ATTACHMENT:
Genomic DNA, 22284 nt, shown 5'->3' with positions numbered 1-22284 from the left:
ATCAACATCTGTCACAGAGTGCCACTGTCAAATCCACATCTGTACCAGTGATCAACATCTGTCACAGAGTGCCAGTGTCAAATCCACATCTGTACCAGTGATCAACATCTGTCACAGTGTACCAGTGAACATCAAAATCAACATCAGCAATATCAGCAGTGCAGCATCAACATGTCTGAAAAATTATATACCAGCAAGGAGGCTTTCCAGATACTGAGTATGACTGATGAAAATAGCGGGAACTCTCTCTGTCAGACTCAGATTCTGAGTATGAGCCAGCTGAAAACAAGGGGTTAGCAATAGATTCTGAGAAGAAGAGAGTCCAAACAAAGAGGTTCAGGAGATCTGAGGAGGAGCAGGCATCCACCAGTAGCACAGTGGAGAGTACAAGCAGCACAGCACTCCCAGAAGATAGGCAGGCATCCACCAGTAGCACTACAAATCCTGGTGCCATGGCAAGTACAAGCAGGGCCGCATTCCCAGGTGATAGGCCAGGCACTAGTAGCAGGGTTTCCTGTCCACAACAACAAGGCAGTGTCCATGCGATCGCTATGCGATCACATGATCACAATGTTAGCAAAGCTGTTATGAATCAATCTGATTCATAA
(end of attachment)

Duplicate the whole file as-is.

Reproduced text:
Genomic DNA, 22284 nt, shown 5'->3' with positions numbered 1-22284 from the left:
ATCAACATCTGTCACAGAGTGCCACTGTCAAATCCACATCTGTACCAGTGATCAACATCTGTCACAGAGTGCCAGTGTCAAATCCACATCTGTACCAGTGATCAACATCTGTCACAGTGTACCAGTGAACATCAAAATCAACATCAGCAATATCAGCAGTGCAGCATCAACATGTCTGAAAAATTATATACCAGCAAGGAGGCTTTCCAGATACTGAGTATGACTGATGAAAATAGCGGGAACTCTCTCTGTCAGACTCAGATTCTGAGTATGAGCCAGCTGAAAACAAGGGGTTAGCAATAGATTCTGAGAAGAAGAGAGTCCAAACAAAGAGGTTCAGGAGATCTGAGGAGGAGCAGGCATCCACCAGTAGCACAGTGGAGAGTACAAGCAGCACAGCACTCCCAGAAGATAGGCAGGCATCCACCAGTAGCACTACAAATCCTGGTGCCATGGCAAGTACAAGCAGGGCCGCATTCCCAGGTGATAGGCCAGGCACTAGTAGCAGGGTTTCCTGTCCACAACAACAAGGCAGTGTCCATGCGATCGCTATGCGATCACATGATCACAATGTTAGCAAAGCTGTTATGAATCAATCTGATTCATAA